For example, you may be looking at a few different authentication providers and have one that you’ve decided is the best candidate for your application. After all, it checks all the boxes! But when your developers start reading the documentation and actually build out a small prototype, they may find the library for your application’s language doesn’t support passwordless authentication. If you had committed to this authentication provider before discovering this, you might have already heavily integrated it into your application—which needs passwordless authentication.

This would be a huge problem leading to a major rewrite or possibly having to drop a key feature of your app. However, if you had built a prototype using a free trial and discovered this limitation ahead of time, you could have simply moved on to choosing a different provider.

Better Understanding of Costs

Many API-based products such as authentication providers are usage-based, which means as your usage increases, the pricing changes. While looking at the pricing table may have you convinced that you’ll be on a free or low-cost plan, actually building out a prototype might reveal otherwise.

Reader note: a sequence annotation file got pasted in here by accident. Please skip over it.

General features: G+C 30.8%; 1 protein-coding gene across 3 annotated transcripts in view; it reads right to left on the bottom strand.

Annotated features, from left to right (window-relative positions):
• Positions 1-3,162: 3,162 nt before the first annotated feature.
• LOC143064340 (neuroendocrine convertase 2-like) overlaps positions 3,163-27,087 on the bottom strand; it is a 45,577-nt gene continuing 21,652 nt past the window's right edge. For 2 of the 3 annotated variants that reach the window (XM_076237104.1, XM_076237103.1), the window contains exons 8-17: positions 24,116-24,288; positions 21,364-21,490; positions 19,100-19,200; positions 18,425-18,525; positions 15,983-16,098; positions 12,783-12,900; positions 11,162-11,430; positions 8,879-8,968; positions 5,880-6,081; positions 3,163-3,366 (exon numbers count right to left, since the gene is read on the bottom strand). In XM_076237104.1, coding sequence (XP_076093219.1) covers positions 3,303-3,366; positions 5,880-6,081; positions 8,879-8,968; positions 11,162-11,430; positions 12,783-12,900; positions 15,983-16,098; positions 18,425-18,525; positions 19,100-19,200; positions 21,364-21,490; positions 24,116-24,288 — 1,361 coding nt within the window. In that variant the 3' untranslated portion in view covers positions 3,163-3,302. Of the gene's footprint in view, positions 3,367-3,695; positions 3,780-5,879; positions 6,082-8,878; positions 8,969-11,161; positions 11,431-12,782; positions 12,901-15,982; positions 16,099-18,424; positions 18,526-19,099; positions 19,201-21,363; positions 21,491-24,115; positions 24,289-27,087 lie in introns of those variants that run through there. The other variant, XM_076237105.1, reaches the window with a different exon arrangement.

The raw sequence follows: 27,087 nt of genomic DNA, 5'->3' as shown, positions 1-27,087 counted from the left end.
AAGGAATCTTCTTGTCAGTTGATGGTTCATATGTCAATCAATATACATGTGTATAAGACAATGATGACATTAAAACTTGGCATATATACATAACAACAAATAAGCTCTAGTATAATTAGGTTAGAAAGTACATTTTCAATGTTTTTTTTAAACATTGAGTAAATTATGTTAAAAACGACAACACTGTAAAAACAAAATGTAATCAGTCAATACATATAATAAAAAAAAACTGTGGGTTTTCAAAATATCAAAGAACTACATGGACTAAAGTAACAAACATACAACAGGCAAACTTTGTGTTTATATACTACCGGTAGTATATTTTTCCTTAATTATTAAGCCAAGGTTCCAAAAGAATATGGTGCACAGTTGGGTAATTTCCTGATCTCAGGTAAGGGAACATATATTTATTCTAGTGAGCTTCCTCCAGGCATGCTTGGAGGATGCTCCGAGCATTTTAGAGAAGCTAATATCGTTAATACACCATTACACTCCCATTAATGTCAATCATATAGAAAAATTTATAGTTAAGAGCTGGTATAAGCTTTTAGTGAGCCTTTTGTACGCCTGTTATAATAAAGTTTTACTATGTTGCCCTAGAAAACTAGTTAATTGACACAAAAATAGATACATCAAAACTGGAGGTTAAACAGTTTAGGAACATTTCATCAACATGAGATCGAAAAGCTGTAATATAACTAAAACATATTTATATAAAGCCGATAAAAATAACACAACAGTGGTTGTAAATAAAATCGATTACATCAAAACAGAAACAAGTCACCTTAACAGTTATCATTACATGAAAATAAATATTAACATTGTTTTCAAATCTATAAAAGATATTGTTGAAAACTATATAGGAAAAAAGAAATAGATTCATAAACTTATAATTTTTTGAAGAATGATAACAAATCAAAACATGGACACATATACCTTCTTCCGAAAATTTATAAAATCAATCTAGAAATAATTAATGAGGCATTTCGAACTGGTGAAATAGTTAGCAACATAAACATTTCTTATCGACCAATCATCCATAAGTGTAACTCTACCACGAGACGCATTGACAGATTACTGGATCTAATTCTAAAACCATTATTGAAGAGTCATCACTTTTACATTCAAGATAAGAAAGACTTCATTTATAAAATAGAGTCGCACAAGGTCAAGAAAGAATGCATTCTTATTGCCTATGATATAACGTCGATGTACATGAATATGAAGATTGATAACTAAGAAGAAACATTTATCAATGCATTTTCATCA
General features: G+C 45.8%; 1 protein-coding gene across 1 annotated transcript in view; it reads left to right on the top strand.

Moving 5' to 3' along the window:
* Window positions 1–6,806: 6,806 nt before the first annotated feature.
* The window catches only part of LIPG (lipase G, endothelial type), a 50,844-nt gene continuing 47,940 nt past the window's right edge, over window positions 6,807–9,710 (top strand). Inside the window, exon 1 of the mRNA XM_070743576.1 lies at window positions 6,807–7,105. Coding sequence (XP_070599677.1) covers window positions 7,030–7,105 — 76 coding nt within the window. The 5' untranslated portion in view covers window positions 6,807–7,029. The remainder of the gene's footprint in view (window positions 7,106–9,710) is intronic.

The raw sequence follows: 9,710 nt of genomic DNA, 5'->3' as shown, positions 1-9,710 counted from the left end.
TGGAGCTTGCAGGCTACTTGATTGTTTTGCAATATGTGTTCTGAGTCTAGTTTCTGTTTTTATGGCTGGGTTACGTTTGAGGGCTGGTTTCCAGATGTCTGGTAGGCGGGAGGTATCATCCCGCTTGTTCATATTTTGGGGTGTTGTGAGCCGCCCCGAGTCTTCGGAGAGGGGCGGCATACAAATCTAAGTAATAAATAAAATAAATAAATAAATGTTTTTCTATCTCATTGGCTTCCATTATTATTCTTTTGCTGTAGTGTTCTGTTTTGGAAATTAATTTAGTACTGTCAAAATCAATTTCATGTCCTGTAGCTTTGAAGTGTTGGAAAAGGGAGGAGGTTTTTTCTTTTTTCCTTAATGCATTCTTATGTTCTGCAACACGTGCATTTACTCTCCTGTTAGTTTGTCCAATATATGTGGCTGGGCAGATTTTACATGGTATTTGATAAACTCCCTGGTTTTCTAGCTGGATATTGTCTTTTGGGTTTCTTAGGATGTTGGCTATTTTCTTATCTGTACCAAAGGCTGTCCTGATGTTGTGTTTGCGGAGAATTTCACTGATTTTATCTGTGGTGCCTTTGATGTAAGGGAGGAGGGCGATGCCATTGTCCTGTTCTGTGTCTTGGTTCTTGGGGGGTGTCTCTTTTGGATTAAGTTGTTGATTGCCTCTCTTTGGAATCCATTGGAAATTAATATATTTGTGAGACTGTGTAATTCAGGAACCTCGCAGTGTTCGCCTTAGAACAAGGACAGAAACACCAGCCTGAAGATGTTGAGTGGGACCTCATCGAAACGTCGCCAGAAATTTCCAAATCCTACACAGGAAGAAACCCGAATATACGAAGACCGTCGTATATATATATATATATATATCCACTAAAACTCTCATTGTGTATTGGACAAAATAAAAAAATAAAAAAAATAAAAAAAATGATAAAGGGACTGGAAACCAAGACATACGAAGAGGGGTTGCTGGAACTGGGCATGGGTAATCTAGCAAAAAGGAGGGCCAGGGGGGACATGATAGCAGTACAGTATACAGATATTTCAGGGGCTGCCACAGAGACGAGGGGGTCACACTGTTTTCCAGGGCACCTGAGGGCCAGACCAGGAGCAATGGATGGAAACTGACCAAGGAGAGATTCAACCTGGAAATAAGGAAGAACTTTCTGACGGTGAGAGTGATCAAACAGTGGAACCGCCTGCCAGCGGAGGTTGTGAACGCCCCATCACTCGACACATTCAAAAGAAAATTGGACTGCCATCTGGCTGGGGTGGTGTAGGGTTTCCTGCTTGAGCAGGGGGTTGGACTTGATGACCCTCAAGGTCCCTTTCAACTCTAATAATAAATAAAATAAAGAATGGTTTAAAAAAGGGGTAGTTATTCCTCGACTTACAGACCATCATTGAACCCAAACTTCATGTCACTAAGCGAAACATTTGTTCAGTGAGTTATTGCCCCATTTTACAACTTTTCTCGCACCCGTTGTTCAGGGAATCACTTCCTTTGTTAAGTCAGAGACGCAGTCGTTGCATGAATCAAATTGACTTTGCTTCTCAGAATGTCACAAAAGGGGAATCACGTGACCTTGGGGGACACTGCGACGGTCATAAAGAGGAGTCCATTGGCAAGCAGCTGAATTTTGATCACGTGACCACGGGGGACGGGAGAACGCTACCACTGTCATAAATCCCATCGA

There are all sorts of potential hidden costs that you may not have considered from just thinking about your application at a high level. Knowing what this product costs on average for other companies of your scale is helpful.

For example, if you’re working with an authentication provider that charges you on a per-authentication basis, you might take a look at your users and how active they are, and estimate how many people will be authenticating every month. With this math, you might conclude that you’re well under the threshold for the authentication provider’s free plan.

But when you build a prototype, you might notice that every incorrect password attempt counts as authentication, demonstrating that your previous estimates might be severely different from what you should expect for actual usage. You might learn that multiple connections to enterprise identity stores, such as SAML IdPs, cost an arm and a leg.

Catching surprises like this during a free trial can help you understand how to factor your costs correctly, as opposed to finding out when your integration is already in production. It allows your development team a chance to think up different ways to architect your solution to fit within these constraints, or even choose a different provider if a workaround or change in architecture isn’t going to be possible.